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Barbara Schmidt <[log in to unmask]>
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Wed, 27 Jun 2007 15:40:56 -0600
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The following book review was written for the Mark Twain Forum by Larry



_The Cambridge Introduction to Mark Twain_. By Peter Messent. Cambridge
University Press, 2007. Pp. xii + 138 pages. Softcover, 6" x 9".  $19.99.
ISBN 0-521-67075-6

Many books reviewed on the Forum are available at discounted prices from
the TwainWeb Bookstore, and purchases from this site generate commissions
that benefit the Mark Twain Project. Please visit <>.

Reviewed for the Mark Twain Forum by:
Larry Howe
Roosevelt University

Copyright (c) 2007 Mark Twain Forum. This review may not be published or
redistributed in any medium without permission.

Peter Messent is no stranger to Mark Twain studies. This volume is his
fourth contribution, in addition to _New Readings of the American Novel:
Narrative Theory and Its Application_, which included a chapter
demonstrating how Bakhtin's narrative theory elucidates aspects of
_Adventures of Huckleberry Finn_. He also co-edited the Twain-related
volume _The Civil War Letters of Joseph Hopkins Twichell_. As with all of
his earlier books on Twain, _The Cambridge Introduction to Mark Twain_ is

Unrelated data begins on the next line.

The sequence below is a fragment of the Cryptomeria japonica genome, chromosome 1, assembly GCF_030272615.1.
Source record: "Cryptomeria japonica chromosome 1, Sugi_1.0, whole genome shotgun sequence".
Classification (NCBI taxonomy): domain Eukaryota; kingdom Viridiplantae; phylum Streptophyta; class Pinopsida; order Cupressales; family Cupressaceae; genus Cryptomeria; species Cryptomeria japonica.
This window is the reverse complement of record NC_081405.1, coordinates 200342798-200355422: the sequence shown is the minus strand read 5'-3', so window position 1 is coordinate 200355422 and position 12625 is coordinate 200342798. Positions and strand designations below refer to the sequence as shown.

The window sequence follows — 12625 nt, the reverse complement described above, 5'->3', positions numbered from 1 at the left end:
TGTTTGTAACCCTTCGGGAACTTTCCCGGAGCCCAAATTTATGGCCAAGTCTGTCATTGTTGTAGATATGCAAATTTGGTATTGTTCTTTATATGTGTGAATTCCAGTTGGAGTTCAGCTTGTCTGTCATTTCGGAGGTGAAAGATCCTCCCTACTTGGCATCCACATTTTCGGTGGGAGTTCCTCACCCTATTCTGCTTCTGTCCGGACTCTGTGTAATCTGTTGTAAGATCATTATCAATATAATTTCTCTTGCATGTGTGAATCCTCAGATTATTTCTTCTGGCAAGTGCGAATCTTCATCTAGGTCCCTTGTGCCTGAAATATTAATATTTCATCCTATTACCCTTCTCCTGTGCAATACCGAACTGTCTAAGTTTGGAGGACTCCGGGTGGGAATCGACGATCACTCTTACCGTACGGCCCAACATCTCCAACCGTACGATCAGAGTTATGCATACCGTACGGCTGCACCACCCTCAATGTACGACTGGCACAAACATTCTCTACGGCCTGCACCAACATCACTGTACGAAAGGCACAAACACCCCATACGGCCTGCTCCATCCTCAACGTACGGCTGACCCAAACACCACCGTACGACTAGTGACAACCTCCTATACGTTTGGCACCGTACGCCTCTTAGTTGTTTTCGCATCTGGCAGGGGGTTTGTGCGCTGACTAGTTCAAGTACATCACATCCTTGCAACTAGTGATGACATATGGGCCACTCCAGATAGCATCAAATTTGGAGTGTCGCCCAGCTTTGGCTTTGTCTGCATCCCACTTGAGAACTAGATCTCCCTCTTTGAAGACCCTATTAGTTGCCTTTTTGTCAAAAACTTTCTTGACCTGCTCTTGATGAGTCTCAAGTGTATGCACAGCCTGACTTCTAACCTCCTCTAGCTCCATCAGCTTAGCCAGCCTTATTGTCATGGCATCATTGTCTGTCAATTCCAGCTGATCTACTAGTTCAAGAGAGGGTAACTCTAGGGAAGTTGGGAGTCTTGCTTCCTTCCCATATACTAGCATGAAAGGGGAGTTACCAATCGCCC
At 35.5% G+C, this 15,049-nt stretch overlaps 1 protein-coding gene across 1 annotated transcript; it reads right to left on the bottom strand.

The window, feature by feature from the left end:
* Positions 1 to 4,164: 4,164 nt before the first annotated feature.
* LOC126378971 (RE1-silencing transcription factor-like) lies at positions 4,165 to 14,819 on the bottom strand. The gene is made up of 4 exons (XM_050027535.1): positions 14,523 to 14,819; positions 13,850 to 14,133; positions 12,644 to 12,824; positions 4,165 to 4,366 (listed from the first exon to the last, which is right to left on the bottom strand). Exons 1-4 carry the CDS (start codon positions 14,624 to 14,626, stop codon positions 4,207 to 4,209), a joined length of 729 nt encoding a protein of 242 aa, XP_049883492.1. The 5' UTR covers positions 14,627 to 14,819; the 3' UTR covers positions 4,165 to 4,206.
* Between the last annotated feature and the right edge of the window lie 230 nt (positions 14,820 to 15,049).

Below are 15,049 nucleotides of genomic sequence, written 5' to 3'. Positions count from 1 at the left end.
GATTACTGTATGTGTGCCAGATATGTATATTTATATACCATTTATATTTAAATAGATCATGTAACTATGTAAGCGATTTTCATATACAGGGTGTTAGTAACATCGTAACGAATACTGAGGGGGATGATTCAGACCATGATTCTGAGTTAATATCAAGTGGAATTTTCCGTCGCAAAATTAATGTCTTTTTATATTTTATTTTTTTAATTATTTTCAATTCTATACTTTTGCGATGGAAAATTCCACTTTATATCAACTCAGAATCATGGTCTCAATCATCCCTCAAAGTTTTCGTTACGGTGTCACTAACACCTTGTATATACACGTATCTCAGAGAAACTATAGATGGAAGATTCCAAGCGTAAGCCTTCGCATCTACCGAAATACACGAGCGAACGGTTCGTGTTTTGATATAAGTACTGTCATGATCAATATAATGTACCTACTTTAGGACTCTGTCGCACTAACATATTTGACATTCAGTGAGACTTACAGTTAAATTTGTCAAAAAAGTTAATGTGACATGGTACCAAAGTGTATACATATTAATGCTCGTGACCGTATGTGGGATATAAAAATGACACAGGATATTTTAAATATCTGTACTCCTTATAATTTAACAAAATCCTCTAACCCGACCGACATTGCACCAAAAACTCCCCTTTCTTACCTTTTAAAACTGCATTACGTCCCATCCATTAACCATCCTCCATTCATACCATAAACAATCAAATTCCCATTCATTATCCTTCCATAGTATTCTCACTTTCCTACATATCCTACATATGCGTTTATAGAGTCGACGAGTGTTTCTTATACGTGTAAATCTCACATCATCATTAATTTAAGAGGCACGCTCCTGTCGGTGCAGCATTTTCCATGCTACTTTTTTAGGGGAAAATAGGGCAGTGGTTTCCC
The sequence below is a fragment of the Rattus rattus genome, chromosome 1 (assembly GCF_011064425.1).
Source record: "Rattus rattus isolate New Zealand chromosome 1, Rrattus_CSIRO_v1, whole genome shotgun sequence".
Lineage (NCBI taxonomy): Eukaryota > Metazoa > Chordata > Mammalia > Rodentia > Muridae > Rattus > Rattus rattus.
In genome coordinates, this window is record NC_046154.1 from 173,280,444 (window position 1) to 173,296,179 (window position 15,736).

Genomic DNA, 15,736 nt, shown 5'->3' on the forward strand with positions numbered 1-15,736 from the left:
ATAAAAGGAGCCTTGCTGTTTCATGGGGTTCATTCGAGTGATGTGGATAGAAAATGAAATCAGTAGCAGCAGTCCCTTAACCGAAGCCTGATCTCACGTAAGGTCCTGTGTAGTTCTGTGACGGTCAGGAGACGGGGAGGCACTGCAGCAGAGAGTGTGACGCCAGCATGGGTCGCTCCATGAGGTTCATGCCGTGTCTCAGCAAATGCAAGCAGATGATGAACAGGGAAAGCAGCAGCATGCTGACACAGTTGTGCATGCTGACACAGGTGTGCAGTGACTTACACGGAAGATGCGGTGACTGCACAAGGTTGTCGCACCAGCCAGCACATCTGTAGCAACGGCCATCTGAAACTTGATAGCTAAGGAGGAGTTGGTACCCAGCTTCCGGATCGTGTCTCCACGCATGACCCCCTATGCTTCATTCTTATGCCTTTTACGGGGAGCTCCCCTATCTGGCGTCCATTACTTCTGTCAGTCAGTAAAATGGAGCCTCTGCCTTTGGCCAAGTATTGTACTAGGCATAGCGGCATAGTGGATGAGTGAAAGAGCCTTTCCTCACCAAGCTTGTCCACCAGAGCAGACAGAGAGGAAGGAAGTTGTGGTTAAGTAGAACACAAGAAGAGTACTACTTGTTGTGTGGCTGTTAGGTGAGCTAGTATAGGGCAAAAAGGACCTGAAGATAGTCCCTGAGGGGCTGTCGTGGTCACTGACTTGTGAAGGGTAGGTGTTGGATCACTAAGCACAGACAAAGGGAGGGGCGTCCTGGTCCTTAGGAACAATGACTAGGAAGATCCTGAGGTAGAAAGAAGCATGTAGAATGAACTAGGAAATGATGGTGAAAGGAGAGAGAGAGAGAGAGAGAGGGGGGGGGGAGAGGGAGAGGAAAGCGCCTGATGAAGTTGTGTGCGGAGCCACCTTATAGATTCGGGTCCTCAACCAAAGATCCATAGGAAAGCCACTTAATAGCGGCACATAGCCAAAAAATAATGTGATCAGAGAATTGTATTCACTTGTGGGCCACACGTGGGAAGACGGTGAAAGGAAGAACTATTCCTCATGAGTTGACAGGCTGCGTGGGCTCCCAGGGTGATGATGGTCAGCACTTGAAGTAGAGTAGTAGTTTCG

highly readable and insightful, and the strengths of his earlier books show
up here in the succinct and engaging biographical outline and especially in
the commentary on the major works. And although it is part of a series that
is designed primarily for undergraduate students and readers not very
familiar with its subject, readers with more exposure to the life and works
of America's most famous writer may well find it worthwhile.

As useful an introduction as it is to Mark Twain, I cannot avoid wondering
about some of the decisions that went into the organization of the book.
Divided into four chapters--"Mark Twain's life," "Contexts," "Works," and
"Critical reception and the late works"--the volume focuses on an
appropriate set of issues, but some are arranged in a curiously unbalanced

Messent devotes nearly three quarters of the book (87 of 119 pages) to the
third chapter--a wise decision, because it is the center of his focus. This